This was perhaps most successful when it came to the counter-offensive against the Axis powers in Europe. Operation MINCEMEAT, inspired by one of Ian Fleming’s brainwaves, involved planting a dead body off the coast of Spain with faked ‘top secret’ war plans that convinced the Nazis that the invasion of Europe from the South would be through Greece and Sardinia, rather than the real target of Sicily. Similarly, Operation OVERLORD (the invasion from the North) was supposed by FORTITUDE, an extremely elaborate deception operation run by the XX Committee. Everything from fake military vehicles to false reports about troop movements to banning public access to certain areas of coastline served to convince the Nazis that the invasion of France would be at Calais rather than the real target of Normandy.
The importance of this is enormous. One agent codenamed TATE had used the cover story that after landing in the UK he had got work on a farm, and hence could only provide limited information to his German handlers. They bought this story, and he had an excuse for drip-feeding them disinformation. In the run-up to the invasion of France TATE was used in a particularly imaginative way. Part of the deception involved convincing the Germans that there would be two-pronged assault – a first strike at Normandy and a full invasion in Calais. This meant that even when the invasion of Normandy began, the Nazis were still preoccupied with defending Calais.
To achieve this deception the British created a fake military unit and sent reports through their agents convincing the Germans not only of its existence, but that it was the major force that would attack Calais. TATE came out of the shadows at the right moment and ‘he procured and sent on to Germany all the railway arrangements for moving the FUSAG [fake] forces from their concentration areas to the embarkation points, thus reinforcing from a new angle the imminence of the threat to the Pas de Calais.’ These reports were ‘so much appreciated that one Abwehr official, as we learned subsequently, was of opinion that they could “even decide the outcome of the war”.’ Indeed they did, for without this deception the invasion of Europe by the Allies would have met with much greater resistance and probably could not have succeeded.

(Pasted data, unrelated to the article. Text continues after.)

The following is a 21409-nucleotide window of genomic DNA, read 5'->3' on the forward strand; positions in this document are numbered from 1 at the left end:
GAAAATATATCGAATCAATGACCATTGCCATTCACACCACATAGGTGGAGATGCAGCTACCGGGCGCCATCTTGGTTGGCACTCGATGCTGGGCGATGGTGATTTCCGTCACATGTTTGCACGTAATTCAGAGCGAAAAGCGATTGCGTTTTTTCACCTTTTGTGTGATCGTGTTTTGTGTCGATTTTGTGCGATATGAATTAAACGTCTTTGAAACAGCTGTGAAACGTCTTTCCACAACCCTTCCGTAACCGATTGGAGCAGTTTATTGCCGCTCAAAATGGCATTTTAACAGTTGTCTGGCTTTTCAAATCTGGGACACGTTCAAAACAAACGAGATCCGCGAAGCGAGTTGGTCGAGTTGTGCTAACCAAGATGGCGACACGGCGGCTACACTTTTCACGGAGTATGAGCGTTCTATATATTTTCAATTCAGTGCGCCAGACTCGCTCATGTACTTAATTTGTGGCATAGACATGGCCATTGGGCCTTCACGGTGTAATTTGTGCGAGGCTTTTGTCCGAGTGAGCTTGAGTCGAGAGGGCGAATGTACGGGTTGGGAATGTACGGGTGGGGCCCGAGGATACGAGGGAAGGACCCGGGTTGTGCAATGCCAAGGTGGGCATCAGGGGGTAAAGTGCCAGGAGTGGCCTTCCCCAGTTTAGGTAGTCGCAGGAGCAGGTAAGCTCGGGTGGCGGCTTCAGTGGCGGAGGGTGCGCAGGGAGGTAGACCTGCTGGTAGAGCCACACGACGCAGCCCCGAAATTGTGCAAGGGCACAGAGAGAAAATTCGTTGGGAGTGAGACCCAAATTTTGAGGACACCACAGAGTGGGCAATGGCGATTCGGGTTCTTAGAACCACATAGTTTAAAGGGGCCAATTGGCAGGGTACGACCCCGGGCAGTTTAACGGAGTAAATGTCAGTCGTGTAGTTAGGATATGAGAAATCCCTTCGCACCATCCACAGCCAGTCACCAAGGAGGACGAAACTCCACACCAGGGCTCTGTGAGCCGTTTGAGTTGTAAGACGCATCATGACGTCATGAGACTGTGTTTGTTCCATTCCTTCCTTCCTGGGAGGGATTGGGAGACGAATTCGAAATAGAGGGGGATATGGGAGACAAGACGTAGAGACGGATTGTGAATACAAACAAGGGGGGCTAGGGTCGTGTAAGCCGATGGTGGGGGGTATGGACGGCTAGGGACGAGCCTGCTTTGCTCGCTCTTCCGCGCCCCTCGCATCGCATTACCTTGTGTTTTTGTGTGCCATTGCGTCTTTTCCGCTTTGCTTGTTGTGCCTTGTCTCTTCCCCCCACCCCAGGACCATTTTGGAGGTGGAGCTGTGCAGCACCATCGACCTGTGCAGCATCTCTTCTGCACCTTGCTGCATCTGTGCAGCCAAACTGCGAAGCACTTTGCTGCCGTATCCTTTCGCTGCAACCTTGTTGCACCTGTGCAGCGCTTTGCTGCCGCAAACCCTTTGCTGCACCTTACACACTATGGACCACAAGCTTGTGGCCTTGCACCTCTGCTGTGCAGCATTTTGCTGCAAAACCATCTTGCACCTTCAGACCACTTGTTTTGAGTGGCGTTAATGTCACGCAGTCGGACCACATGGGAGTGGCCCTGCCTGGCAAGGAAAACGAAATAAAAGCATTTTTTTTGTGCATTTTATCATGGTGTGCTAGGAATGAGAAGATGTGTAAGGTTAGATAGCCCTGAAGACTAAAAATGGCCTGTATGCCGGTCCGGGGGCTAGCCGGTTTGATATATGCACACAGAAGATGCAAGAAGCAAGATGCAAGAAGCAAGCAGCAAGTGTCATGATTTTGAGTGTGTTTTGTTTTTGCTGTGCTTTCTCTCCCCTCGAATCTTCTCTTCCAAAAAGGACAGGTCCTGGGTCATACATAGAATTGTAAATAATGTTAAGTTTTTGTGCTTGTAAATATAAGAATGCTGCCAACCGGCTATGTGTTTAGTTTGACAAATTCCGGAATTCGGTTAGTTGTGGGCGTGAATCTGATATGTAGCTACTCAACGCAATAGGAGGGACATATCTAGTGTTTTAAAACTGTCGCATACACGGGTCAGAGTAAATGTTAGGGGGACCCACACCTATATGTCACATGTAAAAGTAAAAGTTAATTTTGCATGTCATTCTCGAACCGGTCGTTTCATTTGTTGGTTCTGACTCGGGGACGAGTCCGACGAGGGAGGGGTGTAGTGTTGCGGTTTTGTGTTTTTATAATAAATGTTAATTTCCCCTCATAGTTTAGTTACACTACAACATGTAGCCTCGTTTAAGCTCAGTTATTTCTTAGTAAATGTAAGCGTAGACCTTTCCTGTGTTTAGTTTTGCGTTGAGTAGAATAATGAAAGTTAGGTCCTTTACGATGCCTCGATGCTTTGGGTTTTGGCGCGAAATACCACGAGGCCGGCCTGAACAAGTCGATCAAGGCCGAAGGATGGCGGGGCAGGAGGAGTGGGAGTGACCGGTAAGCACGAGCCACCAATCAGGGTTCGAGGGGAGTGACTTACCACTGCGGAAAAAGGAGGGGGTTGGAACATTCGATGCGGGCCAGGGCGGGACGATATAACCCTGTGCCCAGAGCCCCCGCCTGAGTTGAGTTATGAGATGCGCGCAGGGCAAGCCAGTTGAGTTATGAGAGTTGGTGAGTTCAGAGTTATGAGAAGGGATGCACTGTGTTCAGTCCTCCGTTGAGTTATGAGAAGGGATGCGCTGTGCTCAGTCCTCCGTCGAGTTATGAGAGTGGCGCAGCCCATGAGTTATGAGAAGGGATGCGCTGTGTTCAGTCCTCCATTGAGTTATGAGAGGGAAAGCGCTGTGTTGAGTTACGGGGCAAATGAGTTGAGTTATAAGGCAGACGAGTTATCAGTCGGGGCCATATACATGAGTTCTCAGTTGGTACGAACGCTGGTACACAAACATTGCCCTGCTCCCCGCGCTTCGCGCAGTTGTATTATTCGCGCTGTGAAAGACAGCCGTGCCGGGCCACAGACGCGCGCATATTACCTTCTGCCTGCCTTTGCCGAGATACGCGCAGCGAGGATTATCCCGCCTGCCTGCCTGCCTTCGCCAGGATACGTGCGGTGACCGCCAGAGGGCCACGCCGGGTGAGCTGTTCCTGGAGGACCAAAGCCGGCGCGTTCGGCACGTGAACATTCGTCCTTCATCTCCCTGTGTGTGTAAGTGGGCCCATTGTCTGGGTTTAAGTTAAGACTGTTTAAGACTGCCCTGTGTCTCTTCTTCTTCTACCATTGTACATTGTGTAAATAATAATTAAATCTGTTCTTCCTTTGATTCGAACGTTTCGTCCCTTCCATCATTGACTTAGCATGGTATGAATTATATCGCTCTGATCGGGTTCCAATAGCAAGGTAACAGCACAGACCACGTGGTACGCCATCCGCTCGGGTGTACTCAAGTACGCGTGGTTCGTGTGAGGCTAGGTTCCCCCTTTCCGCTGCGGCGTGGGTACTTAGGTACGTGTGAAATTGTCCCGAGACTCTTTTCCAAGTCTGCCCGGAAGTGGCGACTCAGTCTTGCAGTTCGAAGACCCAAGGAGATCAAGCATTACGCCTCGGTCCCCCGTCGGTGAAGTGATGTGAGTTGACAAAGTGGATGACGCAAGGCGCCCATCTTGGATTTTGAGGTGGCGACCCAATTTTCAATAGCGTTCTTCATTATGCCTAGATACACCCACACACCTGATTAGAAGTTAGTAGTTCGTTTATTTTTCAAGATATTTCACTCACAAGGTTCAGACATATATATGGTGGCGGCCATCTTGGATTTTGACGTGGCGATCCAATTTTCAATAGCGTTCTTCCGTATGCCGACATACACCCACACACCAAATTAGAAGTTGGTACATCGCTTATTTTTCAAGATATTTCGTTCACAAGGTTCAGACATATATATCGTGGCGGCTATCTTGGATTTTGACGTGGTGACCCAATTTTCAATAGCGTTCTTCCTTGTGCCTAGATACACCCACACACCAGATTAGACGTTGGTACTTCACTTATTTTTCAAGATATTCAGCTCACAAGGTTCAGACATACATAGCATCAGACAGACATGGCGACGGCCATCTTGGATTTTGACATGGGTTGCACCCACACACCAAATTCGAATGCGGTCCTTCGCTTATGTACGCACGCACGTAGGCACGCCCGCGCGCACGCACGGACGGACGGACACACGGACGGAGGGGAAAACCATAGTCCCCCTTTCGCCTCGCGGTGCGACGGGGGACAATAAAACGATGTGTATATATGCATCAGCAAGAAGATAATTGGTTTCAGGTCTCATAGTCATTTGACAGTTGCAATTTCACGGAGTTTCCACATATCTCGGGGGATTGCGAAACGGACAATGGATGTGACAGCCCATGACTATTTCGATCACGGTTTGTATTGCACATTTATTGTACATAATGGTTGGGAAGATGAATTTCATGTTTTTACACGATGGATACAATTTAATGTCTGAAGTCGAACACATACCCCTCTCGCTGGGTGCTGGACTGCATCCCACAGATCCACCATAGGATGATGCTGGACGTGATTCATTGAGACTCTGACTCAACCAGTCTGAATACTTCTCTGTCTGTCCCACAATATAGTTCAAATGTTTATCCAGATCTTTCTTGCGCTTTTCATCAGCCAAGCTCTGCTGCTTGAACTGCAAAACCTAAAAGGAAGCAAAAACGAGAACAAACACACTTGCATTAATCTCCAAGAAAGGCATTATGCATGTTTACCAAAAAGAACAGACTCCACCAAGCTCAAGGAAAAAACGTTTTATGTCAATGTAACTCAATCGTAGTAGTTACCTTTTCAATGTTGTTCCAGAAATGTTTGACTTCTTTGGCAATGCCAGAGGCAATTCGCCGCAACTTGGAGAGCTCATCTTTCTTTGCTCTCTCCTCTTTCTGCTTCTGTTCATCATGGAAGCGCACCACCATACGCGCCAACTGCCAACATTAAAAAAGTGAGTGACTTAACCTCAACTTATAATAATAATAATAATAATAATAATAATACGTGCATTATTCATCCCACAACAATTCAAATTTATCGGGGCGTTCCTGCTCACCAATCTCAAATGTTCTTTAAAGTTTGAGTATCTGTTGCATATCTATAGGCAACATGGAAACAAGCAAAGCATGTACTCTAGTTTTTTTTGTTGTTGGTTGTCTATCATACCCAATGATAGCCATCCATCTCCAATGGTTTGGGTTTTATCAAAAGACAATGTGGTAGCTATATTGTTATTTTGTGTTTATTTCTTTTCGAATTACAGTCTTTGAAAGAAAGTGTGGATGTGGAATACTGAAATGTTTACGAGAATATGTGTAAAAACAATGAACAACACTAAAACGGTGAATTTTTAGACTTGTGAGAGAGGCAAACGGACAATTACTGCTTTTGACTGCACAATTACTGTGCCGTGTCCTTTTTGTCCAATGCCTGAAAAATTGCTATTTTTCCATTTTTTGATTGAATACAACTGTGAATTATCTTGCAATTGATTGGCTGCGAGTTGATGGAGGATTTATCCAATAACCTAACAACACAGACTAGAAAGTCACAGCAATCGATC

Too Eager to Please?
A question that still concerns historians today is why was this so effective? How were the Nazis so completely deceived? Masterman explains that the XX Committee was far from perfectly run and in many instances got lucky with their operations. He also hypothesises with some supporting evidence that the Nazi handlers were simply too eager to please. They had their superiors in the brutal Nazi governmental machinery and as a consequence of this suspicions about the possible turning of an agent by the enemy were rarely voiced. This led to an atmosphere whereby for the most part the idea wasn’t even considered.
Ironically, or perhaps chillingly, this was the same excuse one MI6 officer made for the sexed up (deceitful) intelligence over Iraq’s WMD. SIS2, one of a small number of MI6 employees who gave testimony to the Iraq Inquiry, was asked about whether they had crossed over from providing intelligence into forming policy.
SIR RODERIC LYNE: In effect it crossed a line between its traditional roles of providing information and carrying out instructions that you have talked about earlier, and it actually got sucked into the process of policy making?SIS2: Not exactly policy making as such, but perilously close to it, I would say. I think a fair criticism would be that we were probably too eager to please.
As with all the criticism of the intelligence services over their role in lying to the public to launch an illegal war, MI6 deflected this back onto the politicians. They were simply trying to please their lords and masters, we are told, and were not party to any kind of conspiracy of deception and silence. Given that one of the mottos of the Double-Cross System was ‘friends as well as enemies must be completely deceived’, you can decide for yourself if you believe that.
While there are other more recent and complete books on WW2 intelligence and the Double-Cross System (Ben Macintyre’s are especially good), for a raw account by someone who was centrally involved you cannot do better than Masterman’s The Double-Cross System. It is a rare education in real-life intelligence operations.